Aarogya Setu app downloads were encouraged by Prime Minister Narendra Modi while addressing the Country on Tuesday.
The app that has been established earlier this month to allow contact tracing through mobiles crossed the mark of five million installs in just 3 days of its debut. In the midst of its remarkable growth, the Aarogya Setu program has also raised privacy issues. Some experts also have pointed out that because the app uses GPS — in addition to Bluetooth — for differentiating the possible spread of this infection, it might be used for exactly revealing the location of consumers.
“Obtain the Aarogya Setu cellular app to help prevent the spread of [the] corona disease. Inspire others to download the program too,” Prime Minister Modi stated throughout his address to the country.
This is notably not the first time when the Prime Minister has encouraged the public to obtain the Aarogya Setu program. In reality, he gave its importance and urged his followers on social websites to download the program last week by providing the links to get both Android and iOS users.
The Central Board of Secondary Education (CBSE) also recommended all of its approved schools and institutions to advocate pupils, parents, teachers, and staff among other people to get into the government-backed program.
The first drive helped the Aarogya Setu app draw five thousand installs in just three days of its launch that happened on April 2. As per a tweet posted by Arnab Kumar, Program Director of Frontier Technologies in NITI Aayog, earlier on Tuesday, the program spanned the mark of 40 million active users over a couple of weeks of its launch and appeared as one of the fastest-growing apps worldwide.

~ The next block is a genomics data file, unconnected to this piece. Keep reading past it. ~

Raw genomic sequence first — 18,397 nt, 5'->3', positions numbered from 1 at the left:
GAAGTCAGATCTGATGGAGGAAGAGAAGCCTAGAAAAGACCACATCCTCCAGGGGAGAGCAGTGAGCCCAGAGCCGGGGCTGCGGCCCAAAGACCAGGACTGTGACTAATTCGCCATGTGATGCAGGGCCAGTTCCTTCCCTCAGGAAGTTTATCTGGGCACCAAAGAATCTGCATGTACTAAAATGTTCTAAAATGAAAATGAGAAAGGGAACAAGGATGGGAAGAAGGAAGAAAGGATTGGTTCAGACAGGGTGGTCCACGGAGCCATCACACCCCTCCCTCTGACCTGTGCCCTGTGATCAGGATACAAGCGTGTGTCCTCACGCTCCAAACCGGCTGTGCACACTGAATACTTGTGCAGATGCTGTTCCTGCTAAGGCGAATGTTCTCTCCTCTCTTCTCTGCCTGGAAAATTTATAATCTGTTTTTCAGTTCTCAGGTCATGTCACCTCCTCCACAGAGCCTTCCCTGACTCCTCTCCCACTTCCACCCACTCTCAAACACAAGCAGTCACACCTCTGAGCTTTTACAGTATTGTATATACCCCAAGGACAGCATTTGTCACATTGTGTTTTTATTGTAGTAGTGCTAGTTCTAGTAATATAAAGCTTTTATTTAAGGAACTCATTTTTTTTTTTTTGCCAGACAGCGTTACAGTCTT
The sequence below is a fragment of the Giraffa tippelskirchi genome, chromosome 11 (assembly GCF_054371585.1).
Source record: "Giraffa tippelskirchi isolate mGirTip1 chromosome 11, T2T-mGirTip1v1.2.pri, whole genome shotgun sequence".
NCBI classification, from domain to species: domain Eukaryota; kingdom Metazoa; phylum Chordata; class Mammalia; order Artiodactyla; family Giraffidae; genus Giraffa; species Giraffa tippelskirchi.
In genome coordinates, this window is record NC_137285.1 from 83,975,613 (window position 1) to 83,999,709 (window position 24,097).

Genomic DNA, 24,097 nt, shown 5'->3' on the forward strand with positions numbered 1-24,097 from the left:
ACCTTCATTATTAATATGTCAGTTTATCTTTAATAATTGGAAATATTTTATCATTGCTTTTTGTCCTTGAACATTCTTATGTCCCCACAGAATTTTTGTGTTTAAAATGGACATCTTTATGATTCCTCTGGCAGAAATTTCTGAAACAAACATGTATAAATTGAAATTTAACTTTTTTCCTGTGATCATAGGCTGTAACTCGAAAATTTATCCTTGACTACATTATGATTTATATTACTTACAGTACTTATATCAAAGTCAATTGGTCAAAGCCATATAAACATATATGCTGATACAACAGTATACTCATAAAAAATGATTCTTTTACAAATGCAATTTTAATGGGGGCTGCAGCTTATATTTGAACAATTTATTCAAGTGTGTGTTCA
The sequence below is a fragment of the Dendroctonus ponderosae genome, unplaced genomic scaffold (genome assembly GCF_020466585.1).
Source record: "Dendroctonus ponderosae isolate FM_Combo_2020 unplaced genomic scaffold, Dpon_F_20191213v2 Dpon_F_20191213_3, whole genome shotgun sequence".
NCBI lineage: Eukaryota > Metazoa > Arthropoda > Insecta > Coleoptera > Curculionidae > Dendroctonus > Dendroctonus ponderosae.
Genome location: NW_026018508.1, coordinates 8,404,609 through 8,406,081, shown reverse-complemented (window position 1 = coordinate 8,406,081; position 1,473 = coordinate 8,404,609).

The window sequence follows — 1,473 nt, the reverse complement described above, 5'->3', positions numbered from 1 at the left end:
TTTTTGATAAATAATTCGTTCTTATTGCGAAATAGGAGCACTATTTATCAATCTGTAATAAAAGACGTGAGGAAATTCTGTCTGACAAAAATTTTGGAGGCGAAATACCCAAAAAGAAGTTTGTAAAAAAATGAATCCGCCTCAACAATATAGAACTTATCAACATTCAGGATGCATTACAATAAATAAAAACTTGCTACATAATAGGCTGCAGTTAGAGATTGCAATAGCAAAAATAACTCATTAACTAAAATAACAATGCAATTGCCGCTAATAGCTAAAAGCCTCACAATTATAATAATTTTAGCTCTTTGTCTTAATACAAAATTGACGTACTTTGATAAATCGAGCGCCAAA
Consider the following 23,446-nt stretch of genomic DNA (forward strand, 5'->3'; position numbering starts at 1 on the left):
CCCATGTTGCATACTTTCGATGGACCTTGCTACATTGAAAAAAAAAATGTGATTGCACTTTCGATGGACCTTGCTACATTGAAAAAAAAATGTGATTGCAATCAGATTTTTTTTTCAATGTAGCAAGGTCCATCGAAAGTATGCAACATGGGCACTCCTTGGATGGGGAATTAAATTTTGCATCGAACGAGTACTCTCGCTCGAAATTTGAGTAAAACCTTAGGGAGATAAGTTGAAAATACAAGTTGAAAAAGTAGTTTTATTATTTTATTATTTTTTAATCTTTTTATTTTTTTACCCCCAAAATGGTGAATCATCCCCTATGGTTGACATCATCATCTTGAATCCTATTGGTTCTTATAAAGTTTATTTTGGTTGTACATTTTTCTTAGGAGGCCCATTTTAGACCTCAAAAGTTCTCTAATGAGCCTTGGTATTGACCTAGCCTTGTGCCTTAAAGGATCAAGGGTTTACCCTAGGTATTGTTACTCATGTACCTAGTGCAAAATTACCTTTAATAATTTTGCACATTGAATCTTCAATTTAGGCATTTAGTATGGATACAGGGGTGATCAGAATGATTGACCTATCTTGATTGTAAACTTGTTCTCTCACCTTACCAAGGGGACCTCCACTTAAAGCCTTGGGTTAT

It’s also reported that the World Bank recently commended India’s move with the Aarogya Setu program. Some other countries including Singapore have their contact tracing solutions in place for a while to restrict the coronavirus outbreak.
Having said this, the underlying system on which the Aarogya Setu app works has raised various privacy concerns.
“Moreover, the Program continuously collects the location data of the registered user and maintains a listing of the areas where the user had come in contact with other registered users,” the SFLC.in’s a team composed in a post soon after the release of the Aarogya Setu program earlier this month.
The team also underlined that the app restricts reverse technology that could let security researchers examine privacy problems.
Like the claims made by the SFLC.in, the Internet Freedom Foundation (IFF) published a newspaper earlier this week that mentioned major privacy issues inside the Aarogya Setu app.
The major technology-side issue that has been raised by the IFF group is the usage of GPS that is not there in case of the TraceTogether app developed by the Singaporean government and the framework jointly announced by Apple and Google that both rely upon Bluetooth over getting location details using GPS data. The GPS usage by the program would provide authorities precise longitude and latitude particulars of the consumers, which isn’t in the case when using solely Bluetooth connectivity. It is also not required for contact tracing because the consumers who are connected with an infected person can be monitored using Bluetooth too.
Another major issue that has been noted in the newspaper is that the absence of references in reference to some non-government stakeholders and sellers involved in the evolution process. The listings on Apple App Store and Google Play reveal NIC because of the most important programmer, though it is uncertain whether any third-parties are also part of the development process.
But the latest cite by Prime Minister Modi is quite likely to enhance the number of downloads of this Aarogya Setu program. We saw this in the past, with all the Coronavirus WhatsApp chatbot that spanned 1.7 crore consumers within 10 days of its launch. The chatbot climbed from 17 lakh daily busy users to over 35 lakh everyday users in only one day after the Prime Minister emphasized its accessibility during a public video conference.